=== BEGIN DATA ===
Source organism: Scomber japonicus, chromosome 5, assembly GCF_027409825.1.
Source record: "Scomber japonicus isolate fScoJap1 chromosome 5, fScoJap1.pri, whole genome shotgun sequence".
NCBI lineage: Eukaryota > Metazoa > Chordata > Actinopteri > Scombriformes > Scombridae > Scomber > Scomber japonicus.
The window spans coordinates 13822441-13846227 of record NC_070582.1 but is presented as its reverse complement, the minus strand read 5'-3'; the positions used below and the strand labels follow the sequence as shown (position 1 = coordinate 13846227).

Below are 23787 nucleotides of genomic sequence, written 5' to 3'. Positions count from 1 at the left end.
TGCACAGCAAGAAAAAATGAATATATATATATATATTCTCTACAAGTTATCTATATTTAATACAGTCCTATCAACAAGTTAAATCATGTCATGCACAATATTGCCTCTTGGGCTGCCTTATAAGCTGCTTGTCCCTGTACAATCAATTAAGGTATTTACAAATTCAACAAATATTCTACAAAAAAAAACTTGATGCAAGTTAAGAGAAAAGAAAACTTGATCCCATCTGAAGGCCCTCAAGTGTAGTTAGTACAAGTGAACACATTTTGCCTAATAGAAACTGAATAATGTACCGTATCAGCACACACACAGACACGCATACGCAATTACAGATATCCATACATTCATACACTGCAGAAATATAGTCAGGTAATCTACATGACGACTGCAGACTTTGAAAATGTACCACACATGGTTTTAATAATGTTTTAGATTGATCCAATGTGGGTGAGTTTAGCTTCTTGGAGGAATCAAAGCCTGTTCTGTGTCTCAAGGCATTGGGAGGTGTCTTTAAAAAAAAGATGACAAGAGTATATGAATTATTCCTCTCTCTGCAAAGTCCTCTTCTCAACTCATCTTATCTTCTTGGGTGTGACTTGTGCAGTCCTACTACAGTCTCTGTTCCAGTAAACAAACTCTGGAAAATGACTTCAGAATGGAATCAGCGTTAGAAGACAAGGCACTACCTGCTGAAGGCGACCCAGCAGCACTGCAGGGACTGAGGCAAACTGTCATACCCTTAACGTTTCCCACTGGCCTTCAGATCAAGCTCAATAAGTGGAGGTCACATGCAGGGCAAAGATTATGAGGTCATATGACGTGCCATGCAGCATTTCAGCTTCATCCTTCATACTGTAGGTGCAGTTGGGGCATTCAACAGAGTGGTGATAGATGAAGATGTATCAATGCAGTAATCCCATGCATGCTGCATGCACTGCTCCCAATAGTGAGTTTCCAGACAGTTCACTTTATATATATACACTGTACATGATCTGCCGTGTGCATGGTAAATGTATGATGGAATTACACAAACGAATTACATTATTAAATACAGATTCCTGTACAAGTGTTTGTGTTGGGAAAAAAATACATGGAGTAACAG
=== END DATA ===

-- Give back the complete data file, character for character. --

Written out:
Source organism: Scomber japonicus, chromosome 5, assembly GCF_027409825.1.
Source record: "Scomber japonicus isolate fScoJap1 chromosome 5, fScoJap1.pri, whole genome shotgun sequence".
NCBI lineage: Eukaryota > Metazoa > Chordata > Actinopteri > Scombriformes > Scombridae > Scomber > Scomber japonicus.
The window spans coordinates 13822441-13846227 of record NC_070582.1 but is presented as its reverse complement, the minus strand read 5'-3'; the positions used below and the strand labels follow the sequence as shown (position 1 = coordinate 13846227).

Below are 23787 nucleotides of genomic sequence, written 5' to 3'. Positions count from 1 at the left end.
TGCACAGCAAGAAAAAATGAATATATATATATATATTCTCTACAAGTTATCTATATTTAATACAGTCCTATCAACAAGTTAAATCATGTCATGCACAATATTGCCTCTTGGGCTGCCTTATAAGCTGCTTGTCCCTGTACAATCAATTAAGGTATTTACAAATTCAACAAATATTCTACAAAAAAAAACTTGATGCAAGTTAAGAGAAAAGAAAACTTGATCCCATCTGAAGGCCCTCAAGTGTAGTTAGTACAAGTGAACACATTTTGCCTAATAGAAACTGAATAATGTACCGTATCAGCACACACACAGACACGCATACGCAATTACAGATATCCATACATTCATACACTGCAGAAATATAGTCAGGTAATCTACATGACGACTGCAGACTTTGAAAATGTACCACACATGGTTTTAATAATGTTTTAGATTGATCCAATGTGGGTGAGTTTAGCTTCTTGGAGGAATCAAAGCCTGTTCTGTGTCTCAAGGCATTGGGAGGTGTCTTTAAAAAAAAGATGACAAGAGTATATGAATTATTCCTCTCTCTGCAAAGTCCTCTTCTCAACTCATCTTATCTTCTTGGGTGTGACTTGTGCAGTCCTACTACAGTCTCTGTTCCAGTAAACAAACTCTGGAAAATGACTTCAGAATGGAATCAGCGTTAGAAGACAAGGCACTACCTGCTGAAGGCGACCCAGCAGCACTGCAGGGACTGAGGCAAACTGTCATACCCTTAACGTTTCCCACTGGCCTTCAGATCAAGCTCAATAAGTGGAGGTCACATGCAGGGCAAAGATTATGAGGTCATATGACGTGCCATGCAGCATTTCAGCTTCATCCTTCATACTGTAGGTGCAGTTGGGGCATTCAACAGAGTGGTGATAGATGAAGATGTATCAATGCAGTAATCCCATGCATGCTGCATGCACTGCTCCCAATAGTGAGTTTCCAGACAGTTCACTTTATATATATACACTGTACATGATCTGCCGTGTGCATGGTAAATGTATGATGGAATTACACAAACGAATTACATTATTAAATACAGATTCCTGTACAAGTGTTTGTGTTGGGAAAAAAATACATGGAGTAACAG